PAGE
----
Important facts that can help you save a great deal of money on your Medigap policy.

This information applies only to Medigap Plans (also known as Medicare Supplement plans). 

The following DOES NOT apply to Medicare Prescription Drug Plans or Medicare Advantage Plans. If you have questions about these other Medicare products give us a call or contact us through our web forms.

1. You can change your Medigap policy any time during the year as long as you have no current, major, out-of-control health issues.

Many people mistakenly think they can only make changes to their Medigap policy during certain times of the year. The confusion exists because Prescription Drug Plans and Advantage Plans can only be shopped during certain times of the year, while Medigap Plans can be shopped all throughout the year.

2. ALL Medigap companies will provide EXACTLY the same quality claim paying service as your current Medigap company.

This is one of the most misunderstood facts in Medicare and it results in many Medicare recipients over-paying greatly for their Medigap insurance.

When you have a Medigap policy and go to the doctor your bill is first sent to government Medicare for determination of payment. Medicare, alone, decides if your medical claims should be paid, your insurance company has no say in the matter.

If you want direct proof of this, call your Medigap company and ask for the claims department. When the claims specialist comes on the line, ask them who decides if your claim is to be paid. They will tell you Medicare makes that decision and your insurance company does whatever Medicare tells them to do. Years ago, I called a Medigap company and asked them the same question, they told me, “when Medicare tells us to jump, we say how high.”

So many people I talk with have given hero status to their insurance company mistakenly thinking the insurance company was the reason they were getting all their medical claims paid. As a result, they stayed with that insurance company, even though they were getting huge rate increases by that same company. They could have easily switched to another, much better priced company, and not given up coverage, service or quality.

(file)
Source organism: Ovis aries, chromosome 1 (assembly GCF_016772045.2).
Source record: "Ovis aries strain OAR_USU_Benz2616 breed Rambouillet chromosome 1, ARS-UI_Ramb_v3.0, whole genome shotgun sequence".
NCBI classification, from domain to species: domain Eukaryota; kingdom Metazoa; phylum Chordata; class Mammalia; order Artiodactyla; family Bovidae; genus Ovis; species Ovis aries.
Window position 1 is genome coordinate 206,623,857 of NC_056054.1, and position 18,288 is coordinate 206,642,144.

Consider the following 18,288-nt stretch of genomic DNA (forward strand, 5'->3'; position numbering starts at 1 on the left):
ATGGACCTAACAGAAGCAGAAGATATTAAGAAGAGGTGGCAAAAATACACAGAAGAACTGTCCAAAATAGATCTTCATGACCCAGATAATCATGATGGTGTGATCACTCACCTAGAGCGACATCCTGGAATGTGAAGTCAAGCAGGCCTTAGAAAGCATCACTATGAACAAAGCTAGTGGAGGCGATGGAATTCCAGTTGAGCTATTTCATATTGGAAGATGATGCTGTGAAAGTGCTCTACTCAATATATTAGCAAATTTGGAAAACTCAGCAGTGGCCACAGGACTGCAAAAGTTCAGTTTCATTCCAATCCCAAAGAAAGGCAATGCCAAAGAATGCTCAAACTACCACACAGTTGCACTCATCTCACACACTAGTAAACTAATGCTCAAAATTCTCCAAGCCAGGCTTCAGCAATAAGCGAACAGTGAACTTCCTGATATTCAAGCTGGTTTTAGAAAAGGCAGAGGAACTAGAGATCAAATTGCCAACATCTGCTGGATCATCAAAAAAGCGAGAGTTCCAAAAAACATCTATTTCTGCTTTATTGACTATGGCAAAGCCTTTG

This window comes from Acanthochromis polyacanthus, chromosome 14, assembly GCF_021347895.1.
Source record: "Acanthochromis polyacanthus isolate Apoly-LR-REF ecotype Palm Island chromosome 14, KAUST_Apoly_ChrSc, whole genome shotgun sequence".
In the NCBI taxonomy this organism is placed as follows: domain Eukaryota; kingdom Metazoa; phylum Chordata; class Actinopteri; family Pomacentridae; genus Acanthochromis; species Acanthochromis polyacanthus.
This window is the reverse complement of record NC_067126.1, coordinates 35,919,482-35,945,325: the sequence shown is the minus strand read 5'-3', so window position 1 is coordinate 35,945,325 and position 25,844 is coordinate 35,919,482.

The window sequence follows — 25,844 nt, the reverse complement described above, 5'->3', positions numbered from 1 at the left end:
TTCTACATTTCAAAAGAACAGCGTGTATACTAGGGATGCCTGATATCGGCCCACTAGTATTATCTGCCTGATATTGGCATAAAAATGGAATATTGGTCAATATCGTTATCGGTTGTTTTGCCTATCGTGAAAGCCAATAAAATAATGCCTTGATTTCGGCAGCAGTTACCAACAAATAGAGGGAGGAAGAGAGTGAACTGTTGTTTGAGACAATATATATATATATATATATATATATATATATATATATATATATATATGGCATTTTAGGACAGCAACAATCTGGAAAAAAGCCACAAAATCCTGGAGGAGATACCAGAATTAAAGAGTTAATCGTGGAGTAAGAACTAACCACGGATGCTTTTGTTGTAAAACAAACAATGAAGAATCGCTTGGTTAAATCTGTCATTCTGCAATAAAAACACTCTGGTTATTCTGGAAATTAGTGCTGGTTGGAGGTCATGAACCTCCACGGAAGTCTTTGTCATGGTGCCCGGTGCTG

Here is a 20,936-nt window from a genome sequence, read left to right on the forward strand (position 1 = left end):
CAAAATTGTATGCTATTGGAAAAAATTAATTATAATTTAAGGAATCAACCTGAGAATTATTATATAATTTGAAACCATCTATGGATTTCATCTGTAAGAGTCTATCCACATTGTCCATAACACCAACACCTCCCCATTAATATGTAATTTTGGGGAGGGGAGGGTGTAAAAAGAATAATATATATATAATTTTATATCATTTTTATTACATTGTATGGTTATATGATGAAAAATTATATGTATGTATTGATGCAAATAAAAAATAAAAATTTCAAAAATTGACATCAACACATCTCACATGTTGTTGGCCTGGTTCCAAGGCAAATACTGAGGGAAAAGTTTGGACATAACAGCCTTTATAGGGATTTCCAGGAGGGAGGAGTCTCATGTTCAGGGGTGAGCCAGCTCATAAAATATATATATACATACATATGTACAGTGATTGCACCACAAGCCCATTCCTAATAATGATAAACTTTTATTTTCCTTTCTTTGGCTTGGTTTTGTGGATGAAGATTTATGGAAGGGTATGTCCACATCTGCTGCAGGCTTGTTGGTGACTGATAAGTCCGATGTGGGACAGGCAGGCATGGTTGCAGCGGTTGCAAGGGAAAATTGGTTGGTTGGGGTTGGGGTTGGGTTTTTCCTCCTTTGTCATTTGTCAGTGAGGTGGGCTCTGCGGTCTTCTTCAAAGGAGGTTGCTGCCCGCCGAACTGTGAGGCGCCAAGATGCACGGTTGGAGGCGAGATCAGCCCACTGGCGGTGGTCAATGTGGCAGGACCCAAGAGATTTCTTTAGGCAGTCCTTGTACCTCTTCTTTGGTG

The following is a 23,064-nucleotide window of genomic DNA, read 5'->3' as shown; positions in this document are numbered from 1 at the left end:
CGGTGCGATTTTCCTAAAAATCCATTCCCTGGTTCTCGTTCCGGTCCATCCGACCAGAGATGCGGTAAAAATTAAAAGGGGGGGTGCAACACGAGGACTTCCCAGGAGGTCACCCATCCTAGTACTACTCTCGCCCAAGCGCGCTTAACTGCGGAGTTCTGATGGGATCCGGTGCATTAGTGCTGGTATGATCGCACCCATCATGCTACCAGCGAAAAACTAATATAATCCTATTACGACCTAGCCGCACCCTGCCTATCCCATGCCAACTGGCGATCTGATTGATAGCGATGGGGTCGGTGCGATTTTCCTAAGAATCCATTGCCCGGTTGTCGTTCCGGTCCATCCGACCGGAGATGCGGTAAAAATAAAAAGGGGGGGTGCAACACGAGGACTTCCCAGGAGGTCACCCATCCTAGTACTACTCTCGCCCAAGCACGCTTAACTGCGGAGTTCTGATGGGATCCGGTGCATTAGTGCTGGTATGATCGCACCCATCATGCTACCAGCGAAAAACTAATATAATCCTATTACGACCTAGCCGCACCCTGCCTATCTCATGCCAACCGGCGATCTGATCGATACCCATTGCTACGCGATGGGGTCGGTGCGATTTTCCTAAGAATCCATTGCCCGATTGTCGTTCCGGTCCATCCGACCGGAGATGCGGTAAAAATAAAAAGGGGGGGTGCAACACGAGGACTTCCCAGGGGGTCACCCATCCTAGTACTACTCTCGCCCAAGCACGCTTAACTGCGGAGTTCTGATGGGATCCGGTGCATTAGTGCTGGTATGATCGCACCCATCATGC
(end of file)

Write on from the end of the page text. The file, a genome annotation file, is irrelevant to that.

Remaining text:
If you liked the way your prior company paid your bills you can rest assured you will like the way your new company pays your bills.  Don’t let the fear of not getting your claims paid by the new company keep you from shopping for a better rate.

3. People who have a plan “F” that was purchased prior to 1/1/2020 should strongly consider moving to a plan “G” or plan “N.” 

Let’s focus on the 3 most popular plans. According to the Academy of Health Information Professionals (AHIP), 85% of people buying Medigap plans in the past would buy either a Plan “F” Plan “G” or Plan “N.”

The plan “F,” often referred to as the Cadillac plan, gained its popularity because of the consumer’s desire to pay nothing out of pocket. Having no deductible made the plan “F” an easy sell for agents compared to the plan “G” or plan “N,” which required policyholders to pay the part B deductible (currently $198 once per year).